The Brexit Party conference tour stopped in Newport on Saturday. Occasionally you find yourself photographing events which seem to firmly timestamp a moment, to reflect something much wider. Which isn’t to claim the images are unique or remarkable in the widest sense. This was one of several similar Brexit Party conference dates across Britain, merely one event of a campaign.
In that sense it was much like the Climate Strike activism the day before, the largest coordinated activity of its type on one day across the world.
Within my library of images at least, this Brexit Party conference perfectly encapsulated the current societal division of Britain. It openly presented the section of people who ardently subscribe to the views of Nigel Farage, unfazed by the prospect and perceived scaremongering of a No Deal exit from the European Union. As well as the view of those on the opposite side, literally over the road.
Protesters stood over the road outside the theatre where the conference was being held. Perhaps a couple dozen of people stood around a war memorial with Anti Racism, Anti Farage and Pro Immigration banners. I was able to work an angle shooting them through the front doors of the theatre and Brexit Party supporters entering the venue.
A number of speakers took the stage before Nigel Farage appeared as the rousing finale. They included party chairman Richard Tice, who gave a vivid demonstration of how Britain is imprisoned by the EU but can break free.
Political veteran, Ann Widdecombe still appeared possessed of an indomitably fierce spirit and elicited a standing ovation from the audience.
Speakers representing local Welsh interests included Nathan Gill, James Wells and Julie Price. Most were sitting members of the European Parliament thanks to the success of the Brexit Party during the European elections several months ago.
But all eyes here were hungrily eyeing the next general election. A small parade of prospective Brexit Party MPs were brought onto the stage with Farage when he entered, with ‘We Are Ready’ (for a general election) the resounding message.
[Read the Composed Images piece: Photographing Brexit.]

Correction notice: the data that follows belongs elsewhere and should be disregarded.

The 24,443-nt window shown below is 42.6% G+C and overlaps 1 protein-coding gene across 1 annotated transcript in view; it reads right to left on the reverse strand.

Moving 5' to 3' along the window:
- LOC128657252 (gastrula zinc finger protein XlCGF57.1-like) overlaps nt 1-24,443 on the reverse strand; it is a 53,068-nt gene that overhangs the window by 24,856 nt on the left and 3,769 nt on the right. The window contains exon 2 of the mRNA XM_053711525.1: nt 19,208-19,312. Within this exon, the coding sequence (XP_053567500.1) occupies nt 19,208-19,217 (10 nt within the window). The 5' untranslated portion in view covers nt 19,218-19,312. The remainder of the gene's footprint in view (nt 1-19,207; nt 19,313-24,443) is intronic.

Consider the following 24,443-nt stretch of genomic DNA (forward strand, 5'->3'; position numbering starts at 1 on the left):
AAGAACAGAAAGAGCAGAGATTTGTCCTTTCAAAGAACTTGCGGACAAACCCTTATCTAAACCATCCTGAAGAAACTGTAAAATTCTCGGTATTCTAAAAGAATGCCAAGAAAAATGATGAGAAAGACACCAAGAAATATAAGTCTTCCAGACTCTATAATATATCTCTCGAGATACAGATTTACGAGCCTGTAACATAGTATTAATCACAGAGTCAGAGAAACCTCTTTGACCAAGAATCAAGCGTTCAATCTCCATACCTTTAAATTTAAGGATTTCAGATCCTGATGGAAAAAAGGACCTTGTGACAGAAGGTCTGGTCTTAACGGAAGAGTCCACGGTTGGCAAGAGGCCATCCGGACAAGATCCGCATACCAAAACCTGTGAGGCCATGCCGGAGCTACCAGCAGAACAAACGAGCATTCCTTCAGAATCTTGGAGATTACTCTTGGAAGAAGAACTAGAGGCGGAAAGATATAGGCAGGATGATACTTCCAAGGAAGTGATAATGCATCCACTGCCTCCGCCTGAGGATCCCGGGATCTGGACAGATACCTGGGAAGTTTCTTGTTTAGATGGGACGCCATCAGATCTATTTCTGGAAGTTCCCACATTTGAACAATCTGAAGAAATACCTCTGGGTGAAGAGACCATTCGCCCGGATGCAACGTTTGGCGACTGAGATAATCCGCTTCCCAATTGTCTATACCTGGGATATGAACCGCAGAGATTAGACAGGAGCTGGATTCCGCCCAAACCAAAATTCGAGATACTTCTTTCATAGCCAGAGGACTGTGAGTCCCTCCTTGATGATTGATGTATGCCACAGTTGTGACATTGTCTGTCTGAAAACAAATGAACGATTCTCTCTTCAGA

It’s hard not to relate this to my current reading material, Booker prize longlisted novel ‘The Wall’ by John Lanchester.
The fable-like dystopian tale is set in a future where the global sea levels have significantly risen to change the British coastline beyond recognition, and the mainland is protected by The Wall. The Wall is guarded from ‘The Outsiders’ by enlisted young people (Defenders) who must fight to the death if necessary. Issues of immigration and Brexit ripple along in the novel’s undercurrent.
Exactly how the coming months and years will play out still seems bewilderingly unknowable. Our new prime minister Boris Johnson seems mired in new controversies by the week, if not the day. The latest concerns allegations about his relationship with a friend and use of monies to accommodate her when he was the London mayor. A formal inquiry has been launched by current mayor Sadiq Khan. The supreme court verdict concerning the legality of parliament’s current prorogation will be revealed tomorrow morning. Each time Johnson encounters a member of the public unplanned, it seems like an accident waiting to happen, then happening. Everything is moving fast.
The current Brexit deadline day of October 31st is looming and the prospect of a general election being called is very real. This is at a time when it feels more reasonable than ever to be absolutely apolitical.
To have no solid political opinions, privately or publicly, at other times you might attribute to a level of willing ignorance or avoidance. But today, for even the most engaged consumer of ostensibly objective political news, being clueless is totally legitimate. It could be speculated that the current chaotic landscape will lead to a low turn-out of voters when the general election arrives, opening the doors to fringe parties.
Traditional blue and red tribes are dissolving. The main parties of the Conservatives and Labour seem deeply internally fractured. Some might say broken. Which at least has had the affect of busting the theory that ‘they are all the same’. They are evidently not. They are comprised of incoherently different factions, defined largely by which side of the Leave/Remain fence they sit. Fringe parties like the Liberal Democrats and the Brexit Party are attempting to capitalise on this and capture floating voters with unambiguous Leave/Remain messages.
From here it seems impossible to gauge any certainty about the long term political future of the UK.
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